Empathy cannot be lacking. In addition, you have to try to put yourself in his shoes, try to take his own point of view, think about what led him to take an option as radical as that of wanting to commit suicide. From the outside it may seem like it isn’t either, but as we said, everyone is as they are and our lives are very different. The extreme hopelessness and sadness involved in depression doesn’t just happen, there is a compelling reason.

      Call in case of emergency

      Thoughts of suicide are not synonymous with impending suicide. There are even people who fantasize about his death and wonder what would happen if they decided to end their life, they would never do it. However, it is clear that just having such ideas in mind is not a very favorable thing. Having a friend tell us that he is having suicidal thoughts is a little worrying and intervenes as quickly as possible.

      If we talk about the problem with our friend and he tells us, explicitly and clearly, that he wants to kill himself and that he will do it soon, it is clear that we are facing an emergency. It is a matter of days, if not hours, for a loved one to end his or her own life. Therefore, what we need to do now is pick up a phone and call emergency services. If we are not close to someone who we think will kill themselves, we need to contact someone around them, give them advice and also call the police to tell him where he lives or where he is.

      In the event that he tells us that he is fantasizing or that he has thought about killing himself but does not seem to want to do it in the short term, we must also intervene. We must not lower our guard or believe that this is a phase, that when it has been “repaired” what worries him will be happy and content like a gin. We have to worry, but luckily we have more leeway compared to the previous case. Just because you’re not going to do it today doesn’t mean you don’t have a plan already made. There is a risk that life.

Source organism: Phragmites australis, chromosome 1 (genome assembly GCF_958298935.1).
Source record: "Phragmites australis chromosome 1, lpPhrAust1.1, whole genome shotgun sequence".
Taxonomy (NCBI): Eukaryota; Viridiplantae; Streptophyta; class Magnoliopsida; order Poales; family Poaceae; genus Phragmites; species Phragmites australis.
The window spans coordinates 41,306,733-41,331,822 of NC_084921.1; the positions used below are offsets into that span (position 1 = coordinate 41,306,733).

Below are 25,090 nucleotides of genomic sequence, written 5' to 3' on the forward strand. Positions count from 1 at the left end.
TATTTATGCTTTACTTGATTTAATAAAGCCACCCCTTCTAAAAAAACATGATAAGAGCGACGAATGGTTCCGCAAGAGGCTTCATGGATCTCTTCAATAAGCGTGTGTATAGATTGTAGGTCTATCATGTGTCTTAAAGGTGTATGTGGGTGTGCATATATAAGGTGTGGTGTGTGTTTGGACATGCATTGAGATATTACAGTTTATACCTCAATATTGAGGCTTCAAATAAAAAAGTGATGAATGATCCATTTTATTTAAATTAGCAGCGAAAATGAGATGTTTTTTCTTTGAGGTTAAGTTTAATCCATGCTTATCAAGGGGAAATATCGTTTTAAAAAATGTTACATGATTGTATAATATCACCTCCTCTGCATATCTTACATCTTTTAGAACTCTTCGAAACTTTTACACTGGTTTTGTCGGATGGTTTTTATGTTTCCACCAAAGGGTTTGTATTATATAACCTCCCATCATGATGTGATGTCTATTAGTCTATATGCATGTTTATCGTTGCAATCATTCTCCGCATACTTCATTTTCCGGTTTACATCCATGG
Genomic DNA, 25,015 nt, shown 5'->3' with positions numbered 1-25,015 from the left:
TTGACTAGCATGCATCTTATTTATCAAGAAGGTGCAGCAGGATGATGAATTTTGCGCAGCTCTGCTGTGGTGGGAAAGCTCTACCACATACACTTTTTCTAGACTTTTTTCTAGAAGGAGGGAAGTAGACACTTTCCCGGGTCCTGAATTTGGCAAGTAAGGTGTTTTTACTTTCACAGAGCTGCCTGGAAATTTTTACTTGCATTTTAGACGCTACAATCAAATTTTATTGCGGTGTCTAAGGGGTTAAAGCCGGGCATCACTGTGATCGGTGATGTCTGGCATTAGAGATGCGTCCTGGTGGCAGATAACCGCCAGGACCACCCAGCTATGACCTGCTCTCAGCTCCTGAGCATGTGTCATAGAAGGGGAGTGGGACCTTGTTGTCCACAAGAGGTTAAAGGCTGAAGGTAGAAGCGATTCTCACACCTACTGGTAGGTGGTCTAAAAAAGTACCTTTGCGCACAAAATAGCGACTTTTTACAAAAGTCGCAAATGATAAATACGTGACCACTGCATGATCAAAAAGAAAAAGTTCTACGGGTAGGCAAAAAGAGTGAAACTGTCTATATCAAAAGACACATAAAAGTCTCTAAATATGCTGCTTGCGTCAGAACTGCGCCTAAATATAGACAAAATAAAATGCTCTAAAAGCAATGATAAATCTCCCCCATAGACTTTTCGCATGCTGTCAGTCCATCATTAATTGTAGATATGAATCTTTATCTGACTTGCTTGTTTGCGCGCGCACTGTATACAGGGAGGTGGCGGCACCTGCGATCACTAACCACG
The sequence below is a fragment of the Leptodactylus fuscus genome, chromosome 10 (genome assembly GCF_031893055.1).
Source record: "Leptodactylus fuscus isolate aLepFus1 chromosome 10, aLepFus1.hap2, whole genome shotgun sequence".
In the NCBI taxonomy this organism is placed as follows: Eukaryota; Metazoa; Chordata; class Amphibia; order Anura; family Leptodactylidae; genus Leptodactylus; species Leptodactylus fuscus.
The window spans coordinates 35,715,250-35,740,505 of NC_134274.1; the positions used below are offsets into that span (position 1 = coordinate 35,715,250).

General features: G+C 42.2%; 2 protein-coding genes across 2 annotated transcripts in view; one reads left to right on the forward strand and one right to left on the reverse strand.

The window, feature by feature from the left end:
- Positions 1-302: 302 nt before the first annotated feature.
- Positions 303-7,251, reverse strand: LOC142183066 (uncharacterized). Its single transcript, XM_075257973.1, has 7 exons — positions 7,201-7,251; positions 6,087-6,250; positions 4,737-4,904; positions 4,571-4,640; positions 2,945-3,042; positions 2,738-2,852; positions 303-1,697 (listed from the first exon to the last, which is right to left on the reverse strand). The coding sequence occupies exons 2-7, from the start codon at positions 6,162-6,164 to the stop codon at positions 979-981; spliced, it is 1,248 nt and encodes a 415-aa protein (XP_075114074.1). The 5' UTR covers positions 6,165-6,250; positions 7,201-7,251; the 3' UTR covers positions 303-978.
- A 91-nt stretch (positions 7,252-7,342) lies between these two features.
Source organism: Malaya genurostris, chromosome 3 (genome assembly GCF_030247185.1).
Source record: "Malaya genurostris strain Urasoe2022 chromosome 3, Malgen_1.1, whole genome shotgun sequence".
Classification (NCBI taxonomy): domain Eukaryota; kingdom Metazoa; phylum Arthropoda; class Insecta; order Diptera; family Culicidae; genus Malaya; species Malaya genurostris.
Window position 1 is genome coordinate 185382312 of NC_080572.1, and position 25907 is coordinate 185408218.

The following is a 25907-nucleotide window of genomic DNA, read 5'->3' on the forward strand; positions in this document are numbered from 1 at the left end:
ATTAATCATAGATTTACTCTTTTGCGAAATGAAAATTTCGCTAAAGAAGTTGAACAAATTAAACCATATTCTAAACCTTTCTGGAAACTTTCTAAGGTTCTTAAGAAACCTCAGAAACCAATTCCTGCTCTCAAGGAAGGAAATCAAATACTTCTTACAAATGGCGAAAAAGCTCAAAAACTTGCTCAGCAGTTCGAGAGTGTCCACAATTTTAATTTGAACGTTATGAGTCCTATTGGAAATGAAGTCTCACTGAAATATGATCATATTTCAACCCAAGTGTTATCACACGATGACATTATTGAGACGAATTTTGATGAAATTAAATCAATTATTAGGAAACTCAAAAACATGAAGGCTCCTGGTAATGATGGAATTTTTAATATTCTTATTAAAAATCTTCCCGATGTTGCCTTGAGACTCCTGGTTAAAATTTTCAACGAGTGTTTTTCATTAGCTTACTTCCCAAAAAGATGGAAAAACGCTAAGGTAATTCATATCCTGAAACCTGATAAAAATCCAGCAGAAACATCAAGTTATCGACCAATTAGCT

We need to consult professional help such as a specialized psychologist, primary care and, also, information services so that they tell us how much we can help and what we can do (Hope phone: 717.003.717). We need to provide these professionals with all the data we have, details that we were able to clarify during our open conversation with him or her about his or her thoughts of suicide. All the data we can provide will help guide us and tell us what to do.

      Bibliographical references:

      • Weisner, L. (2020). How to talk to a suicidal friend. Retrieved from
      • Hjelmeland, H., Hawton, K., Nordvik, H., Bille-Brahe, U., De Leo, D., Fekete, S., Grad, O., Haring, C., Kerkhof, JF, Lönnqvist, J ., Michel, K., Renberg, ES, Schmidtke, A., Van Heeringen, K. and Wasserman, D. (2002). Why people participate in parasicide: a cross-cultural study of intentions. Suicidal and Life Threatening Behavior, 32 (4), 380-393.
      • Maris, RW, Berman, AL, Silverman. (2000). Complete manual on suicide. New York. The Guilford Press.
      • Silverman, MM (2006). The language of suicide. Suicide and Life Threatening Behavior: Vol. 36, no. 5, pages 519-532.